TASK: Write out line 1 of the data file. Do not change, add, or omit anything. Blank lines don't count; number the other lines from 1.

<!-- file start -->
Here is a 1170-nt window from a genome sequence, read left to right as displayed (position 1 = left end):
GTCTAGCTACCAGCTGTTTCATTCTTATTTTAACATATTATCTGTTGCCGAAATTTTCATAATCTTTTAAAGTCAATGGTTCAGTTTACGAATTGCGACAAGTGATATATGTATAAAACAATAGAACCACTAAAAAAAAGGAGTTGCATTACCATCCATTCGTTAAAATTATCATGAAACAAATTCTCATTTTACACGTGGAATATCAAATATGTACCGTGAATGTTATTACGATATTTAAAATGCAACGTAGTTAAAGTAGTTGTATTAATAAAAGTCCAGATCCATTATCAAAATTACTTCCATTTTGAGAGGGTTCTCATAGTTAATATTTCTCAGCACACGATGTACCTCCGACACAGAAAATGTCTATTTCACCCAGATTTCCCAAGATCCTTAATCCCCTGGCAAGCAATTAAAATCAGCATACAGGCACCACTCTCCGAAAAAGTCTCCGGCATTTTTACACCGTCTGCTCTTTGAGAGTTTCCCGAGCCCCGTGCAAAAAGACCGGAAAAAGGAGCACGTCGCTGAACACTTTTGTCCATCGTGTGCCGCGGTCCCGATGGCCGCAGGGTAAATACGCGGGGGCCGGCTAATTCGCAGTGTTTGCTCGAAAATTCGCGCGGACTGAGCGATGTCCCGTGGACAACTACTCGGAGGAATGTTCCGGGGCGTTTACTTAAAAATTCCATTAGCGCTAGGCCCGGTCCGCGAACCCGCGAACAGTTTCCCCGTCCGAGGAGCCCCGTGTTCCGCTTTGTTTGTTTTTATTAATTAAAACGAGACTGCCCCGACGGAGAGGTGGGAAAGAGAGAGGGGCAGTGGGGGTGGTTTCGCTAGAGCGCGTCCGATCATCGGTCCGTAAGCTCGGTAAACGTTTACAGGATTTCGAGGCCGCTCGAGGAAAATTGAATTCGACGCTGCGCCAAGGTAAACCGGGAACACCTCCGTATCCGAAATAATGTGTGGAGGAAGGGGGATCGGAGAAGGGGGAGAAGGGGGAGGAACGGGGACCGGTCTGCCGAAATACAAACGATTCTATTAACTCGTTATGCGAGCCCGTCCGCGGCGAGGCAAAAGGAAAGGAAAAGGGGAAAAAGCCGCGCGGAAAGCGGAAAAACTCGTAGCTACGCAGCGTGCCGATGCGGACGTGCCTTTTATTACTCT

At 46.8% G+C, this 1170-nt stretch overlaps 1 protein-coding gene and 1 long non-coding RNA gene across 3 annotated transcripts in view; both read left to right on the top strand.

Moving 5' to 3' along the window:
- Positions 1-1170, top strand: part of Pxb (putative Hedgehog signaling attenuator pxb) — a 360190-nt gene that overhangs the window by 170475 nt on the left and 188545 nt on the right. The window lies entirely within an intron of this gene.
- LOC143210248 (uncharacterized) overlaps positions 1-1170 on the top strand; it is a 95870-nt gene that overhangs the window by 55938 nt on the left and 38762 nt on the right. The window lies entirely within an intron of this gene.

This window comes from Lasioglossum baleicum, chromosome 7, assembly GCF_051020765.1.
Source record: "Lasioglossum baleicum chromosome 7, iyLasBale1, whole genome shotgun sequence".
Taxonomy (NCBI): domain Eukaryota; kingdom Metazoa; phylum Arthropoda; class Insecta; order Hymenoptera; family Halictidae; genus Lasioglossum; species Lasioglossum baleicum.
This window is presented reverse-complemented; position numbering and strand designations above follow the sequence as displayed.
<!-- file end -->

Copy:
Here is a 1170-nt window from a genome sequence, read left to right as displayed (position 1 = left end):